4. What do you think of organic and biodynamic wines? Do you think the customer cares?
Love the idea of wines being made that are sympathetic to the environment, but for most customers the organic/bio status is a bonus rather than a reason for buying in the first place.

5. You live in the North of England. Are there enough tastings and activities for northern based journalists, consumers? Or do you feel that the wine trade is Londoncentric? What percentage of your time is spent travelling??
The wine trade IS very London centric: with regard to trade tastings, there are events in the north, but they often coincide with more interesting ones darn sarf. But there are several enterprising northern retailers who make sure their customers get plenty of chances to try wines. As for me travelling, family demands mean I do quite a lot less than in the past, but I’m still away from home – both in London and on trips to other countries – for maybe 80 nights a year.

6. Which journalist has the best reach to the audience? Which journalist do you read and appreciate the most?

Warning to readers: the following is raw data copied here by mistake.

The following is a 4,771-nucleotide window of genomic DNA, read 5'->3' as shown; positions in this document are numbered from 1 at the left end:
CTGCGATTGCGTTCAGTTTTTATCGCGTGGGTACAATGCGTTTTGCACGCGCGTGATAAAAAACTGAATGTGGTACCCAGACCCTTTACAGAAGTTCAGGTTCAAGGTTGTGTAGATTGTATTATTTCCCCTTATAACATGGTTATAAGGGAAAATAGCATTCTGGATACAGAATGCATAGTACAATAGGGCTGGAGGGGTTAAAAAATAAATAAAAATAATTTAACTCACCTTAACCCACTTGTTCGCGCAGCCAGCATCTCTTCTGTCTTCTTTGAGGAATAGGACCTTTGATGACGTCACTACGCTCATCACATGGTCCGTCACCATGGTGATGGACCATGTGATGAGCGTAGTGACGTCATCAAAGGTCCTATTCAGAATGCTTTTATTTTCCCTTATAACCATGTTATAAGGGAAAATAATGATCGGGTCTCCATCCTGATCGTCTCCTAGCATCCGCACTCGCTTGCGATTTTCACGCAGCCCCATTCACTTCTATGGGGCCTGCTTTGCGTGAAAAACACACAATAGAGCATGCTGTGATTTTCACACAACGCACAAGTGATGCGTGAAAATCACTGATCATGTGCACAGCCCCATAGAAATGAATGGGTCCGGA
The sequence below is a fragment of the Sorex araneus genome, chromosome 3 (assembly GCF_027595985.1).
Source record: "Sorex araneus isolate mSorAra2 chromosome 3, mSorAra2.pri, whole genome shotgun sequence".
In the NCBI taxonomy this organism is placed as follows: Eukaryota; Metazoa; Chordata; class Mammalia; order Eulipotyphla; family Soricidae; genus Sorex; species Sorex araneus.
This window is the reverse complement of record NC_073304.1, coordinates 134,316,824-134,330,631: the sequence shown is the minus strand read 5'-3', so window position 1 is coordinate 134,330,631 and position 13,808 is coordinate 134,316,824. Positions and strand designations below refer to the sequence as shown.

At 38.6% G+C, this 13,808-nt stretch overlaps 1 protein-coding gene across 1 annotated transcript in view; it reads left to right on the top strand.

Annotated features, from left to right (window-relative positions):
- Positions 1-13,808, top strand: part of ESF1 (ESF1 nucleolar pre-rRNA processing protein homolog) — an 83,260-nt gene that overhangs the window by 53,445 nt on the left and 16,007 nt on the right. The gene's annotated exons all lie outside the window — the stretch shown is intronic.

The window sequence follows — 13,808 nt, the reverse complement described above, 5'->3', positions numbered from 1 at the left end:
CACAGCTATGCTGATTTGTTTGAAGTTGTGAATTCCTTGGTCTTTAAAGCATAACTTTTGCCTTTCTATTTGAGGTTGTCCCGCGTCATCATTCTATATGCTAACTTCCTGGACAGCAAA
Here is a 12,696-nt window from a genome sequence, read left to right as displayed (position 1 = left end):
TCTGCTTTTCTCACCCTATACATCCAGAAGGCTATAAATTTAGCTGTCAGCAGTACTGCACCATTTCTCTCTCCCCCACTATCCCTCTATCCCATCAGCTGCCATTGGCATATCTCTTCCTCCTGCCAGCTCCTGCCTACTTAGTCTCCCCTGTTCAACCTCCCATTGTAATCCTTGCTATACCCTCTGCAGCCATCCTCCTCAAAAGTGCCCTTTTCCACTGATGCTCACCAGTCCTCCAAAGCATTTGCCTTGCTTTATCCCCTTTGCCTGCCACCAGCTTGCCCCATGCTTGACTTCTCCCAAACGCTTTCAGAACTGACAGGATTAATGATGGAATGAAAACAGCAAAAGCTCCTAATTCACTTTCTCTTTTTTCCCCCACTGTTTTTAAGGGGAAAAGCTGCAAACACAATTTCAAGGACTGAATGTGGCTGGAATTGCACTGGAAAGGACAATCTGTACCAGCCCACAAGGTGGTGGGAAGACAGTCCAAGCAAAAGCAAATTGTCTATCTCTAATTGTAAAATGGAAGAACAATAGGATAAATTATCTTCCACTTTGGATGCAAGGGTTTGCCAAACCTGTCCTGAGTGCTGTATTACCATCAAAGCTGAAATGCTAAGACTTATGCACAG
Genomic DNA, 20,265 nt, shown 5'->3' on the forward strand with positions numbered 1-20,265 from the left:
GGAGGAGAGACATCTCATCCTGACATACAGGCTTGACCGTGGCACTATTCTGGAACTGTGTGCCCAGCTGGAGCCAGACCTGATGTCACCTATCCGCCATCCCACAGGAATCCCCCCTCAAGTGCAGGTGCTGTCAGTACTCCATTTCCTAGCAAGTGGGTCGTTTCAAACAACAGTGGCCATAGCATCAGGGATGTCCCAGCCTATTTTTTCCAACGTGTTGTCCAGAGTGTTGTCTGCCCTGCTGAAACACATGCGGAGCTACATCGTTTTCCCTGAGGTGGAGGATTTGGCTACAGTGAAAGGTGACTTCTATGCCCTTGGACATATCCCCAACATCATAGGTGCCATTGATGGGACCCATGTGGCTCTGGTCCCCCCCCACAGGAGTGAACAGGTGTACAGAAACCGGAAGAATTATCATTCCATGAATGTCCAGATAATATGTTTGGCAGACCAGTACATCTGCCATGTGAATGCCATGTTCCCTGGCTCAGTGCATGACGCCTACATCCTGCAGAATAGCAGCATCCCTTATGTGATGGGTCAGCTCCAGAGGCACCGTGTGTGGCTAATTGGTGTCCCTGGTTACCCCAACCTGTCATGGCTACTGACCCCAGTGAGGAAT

They write for different audiences, but I’ve heard that reccos from Jancis Robinson, Jane McQuitty and Matthew Jukes translate into sales. I love reading Andrew Jefford, and just wish he had a decent outlet for his impassioned purple prose, but he’s never going to be mainstream.

7. If you had the choice of any other career.....what would you want to be?
Am too old now to be a footballer, but there may still be time to play lead guitar in a kick-ass band…

8. You do most of your reviews now on video – why?
There’s been a huge move to consuming information online rather than in print, with video leading a lot of the charge. Hopefully my enthusiasm for wine comes through in my videos, and not only exposes me to a wider audience, but lets people discover wine in a way that is more relevant to them

Thanks Simon.

Simon is worth following for his humorous video blogs and his fun twitter activity., twitter @woodswine

Tuesday, 7 February 2012

Newmarket, Horseracing,

I have a base in the beautiful town of Newmarket in Suffolk.
From here it is great to zoom about and visit clients north, south, east or west. Newmarket is close to Cambridge and is very accessible.

The main 'business' in Newmarket is horseracing. For many years I would get up early and walk my black labrador (Billy*) up on to Warren Hill to see the horses being exercised.
So it was great fun to re live some memories after an overnight drive from Bordeaux last weekend. My first visit was where the real action takes place on 'the Heath' Even though the temperatures were -5 degrees celsius the trainers were out supervising their teams. I said hello to Sir Henry Cecil, (who has swapped his Saab for a Jaguar!), whilst Luca Cumani's, Roger Varian's and Michael Bell's horses were all zooming past.